Abstract The ten provincial ministries of education in Canada were surveyed to determine the extent to which they promote moral education in their public schools. The results were compared with those from a similar inquiry completed 12 years before. In the intervening period, Quebec has taken giant steps forward on several fronts. By contrast, activity in other provinces has been far from encouraging.  An earlier draft of this paper was presented at the Association of Moral Education Conference held at (...) Notre Dame University, South Bend, Indiana, 7?10 November 1990. (shrink)
Introduction : animals and political theory -- Animals in the history of political thought -- Utilitarianism and animals -- Liberalism and animals -- Communitarianism and animals -- Marxism and animals -- Feminism and animals.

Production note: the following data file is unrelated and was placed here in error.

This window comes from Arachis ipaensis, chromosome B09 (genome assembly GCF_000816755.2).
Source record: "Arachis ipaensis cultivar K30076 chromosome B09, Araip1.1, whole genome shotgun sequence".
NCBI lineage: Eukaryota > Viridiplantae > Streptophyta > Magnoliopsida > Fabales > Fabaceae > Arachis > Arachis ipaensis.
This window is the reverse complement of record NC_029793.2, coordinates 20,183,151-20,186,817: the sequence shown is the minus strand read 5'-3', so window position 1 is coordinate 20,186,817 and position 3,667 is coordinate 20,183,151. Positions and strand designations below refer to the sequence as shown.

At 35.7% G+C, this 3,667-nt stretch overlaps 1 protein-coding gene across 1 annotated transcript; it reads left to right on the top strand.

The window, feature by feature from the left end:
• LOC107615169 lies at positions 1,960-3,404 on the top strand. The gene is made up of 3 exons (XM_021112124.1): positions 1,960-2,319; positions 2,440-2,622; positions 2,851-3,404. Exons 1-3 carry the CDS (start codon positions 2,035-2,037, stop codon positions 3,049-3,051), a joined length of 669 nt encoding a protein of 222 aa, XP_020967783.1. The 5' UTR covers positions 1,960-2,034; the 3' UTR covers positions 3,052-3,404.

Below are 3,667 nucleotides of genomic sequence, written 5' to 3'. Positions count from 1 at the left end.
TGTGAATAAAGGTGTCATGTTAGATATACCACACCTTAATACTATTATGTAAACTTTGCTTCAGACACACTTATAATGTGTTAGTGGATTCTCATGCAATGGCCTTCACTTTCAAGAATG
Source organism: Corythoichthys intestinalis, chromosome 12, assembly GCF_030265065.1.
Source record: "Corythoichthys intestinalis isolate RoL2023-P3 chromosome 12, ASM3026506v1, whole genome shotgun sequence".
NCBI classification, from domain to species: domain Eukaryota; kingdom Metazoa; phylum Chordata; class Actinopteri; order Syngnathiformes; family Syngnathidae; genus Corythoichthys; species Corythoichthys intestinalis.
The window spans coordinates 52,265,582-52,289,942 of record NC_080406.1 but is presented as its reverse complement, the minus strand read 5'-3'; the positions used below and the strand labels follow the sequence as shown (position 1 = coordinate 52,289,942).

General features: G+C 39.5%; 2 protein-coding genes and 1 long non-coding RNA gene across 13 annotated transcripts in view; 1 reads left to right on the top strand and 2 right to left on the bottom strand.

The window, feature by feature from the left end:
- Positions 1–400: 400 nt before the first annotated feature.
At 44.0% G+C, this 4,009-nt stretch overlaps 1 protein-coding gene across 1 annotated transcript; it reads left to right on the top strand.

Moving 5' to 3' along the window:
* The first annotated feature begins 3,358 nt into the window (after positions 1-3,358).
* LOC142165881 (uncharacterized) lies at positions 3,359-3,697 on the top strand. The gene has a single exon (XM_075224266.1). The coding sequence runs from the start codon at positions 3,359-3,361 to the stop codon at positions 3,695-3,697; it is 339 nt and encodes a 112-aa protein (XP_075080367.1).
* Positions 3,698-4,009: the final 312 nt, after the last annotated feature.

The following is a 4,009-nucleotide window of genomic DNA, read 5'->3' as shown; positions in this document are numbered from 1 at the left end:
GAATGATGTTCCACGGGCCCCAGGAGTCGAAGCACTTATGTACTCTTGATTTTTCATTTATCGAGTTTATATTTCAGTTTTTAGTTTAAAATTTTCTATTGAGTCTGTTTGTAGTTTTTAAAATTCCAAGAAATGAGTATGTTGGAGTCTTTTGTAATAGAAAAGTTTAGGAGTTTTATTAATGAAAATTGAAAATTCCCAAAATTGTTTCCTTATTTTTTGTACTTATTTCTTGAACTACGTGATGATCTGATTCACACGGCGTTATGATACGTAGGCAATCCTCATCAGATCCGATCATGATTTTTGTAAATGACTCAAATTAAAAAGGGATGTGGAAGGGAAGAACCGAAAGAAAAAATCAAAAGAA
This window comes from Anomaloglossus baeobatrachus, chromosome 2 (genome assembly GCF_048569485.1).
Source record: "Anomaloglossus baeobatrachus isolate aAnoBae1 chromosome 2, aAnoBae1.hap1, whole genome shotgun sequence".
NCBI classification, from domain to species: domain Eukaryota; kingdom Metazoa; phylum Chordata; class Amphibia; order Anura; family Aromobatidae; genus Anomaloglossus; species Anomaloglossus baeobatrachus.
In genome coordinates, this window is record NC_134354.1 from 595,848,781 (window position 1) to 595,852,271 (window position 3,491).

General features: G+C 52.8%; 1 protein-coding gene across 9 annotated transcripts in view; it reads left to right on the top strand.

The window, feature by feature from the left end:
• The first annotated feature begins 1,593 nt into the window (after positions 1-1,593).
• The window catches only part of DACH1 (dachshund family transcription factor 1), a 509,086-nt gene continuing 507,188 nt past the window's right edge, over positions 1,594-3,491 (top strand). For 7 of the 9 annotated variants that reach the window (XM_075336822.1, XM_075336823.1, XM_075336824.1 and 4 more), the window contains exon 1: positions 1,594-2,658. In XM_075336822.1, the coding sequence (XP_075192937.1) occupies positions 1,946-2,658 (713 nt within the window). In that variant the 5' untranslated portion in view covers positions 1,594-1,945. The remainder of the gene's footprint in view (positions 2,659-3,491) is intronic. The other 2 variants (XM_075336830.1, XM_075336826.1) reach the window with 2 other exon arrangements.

The literature on the venerable aesthetic category of the sublime often provides us with lists of sublime phenomena — mountains, storms, deserts, volcanoes, oceans, the starry sky, and so on. But it has long been recognized that what matters is the experience of such objects. We then find that one of the most consistent claims about this experience is that it involves an element of fear. Meanwhile, the recognition of the sublime as a category of aesthetic appreciation implies that attraction, (...) admiration or pleasure is also present.1However, there is also a sense of fear and attraction when we watch car chases or fights. Neither of these is an occasion for the sublime so much as a visceral sort of excitement.2 As .. (shrink)